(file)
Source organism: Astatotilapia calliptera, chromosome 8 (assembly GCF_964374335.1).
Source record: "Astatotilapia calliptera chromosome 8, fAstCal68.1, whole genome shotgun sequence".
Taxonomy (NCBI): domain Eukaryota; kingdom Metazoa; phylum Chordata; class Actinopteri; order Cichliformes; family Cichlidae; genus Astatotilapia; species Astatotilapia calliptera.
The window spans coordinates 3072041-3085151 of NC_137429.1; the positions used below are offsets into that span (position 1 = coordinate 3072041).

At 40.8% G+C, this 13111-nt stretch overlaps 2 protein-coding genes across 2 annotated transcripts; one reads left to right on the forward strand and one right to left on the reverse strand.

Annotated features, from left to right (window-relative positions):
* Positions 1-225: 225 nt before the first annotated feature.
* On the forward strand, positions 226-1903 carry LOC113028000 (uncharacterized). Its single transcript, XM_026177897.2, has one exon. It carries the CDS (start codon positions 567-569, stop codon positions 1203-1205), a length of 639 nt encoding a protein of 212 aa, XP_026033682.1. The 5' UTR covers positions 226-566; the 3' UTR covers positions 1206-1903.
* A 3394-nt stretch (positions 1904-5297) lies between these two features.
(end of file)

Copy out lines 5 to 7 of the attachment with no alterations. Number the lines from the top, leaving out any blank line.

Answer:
At 40.8% G+C, this 13111-nt stretch overlaps 2 protein-coding genes across 2 annotated transcripts; one reads left to right on the forward strand and one right to left on the reverse strand.

Annotated features, from left to right (window-relative positions):
* Positions 1-225: 225 nt before the first annotated feature.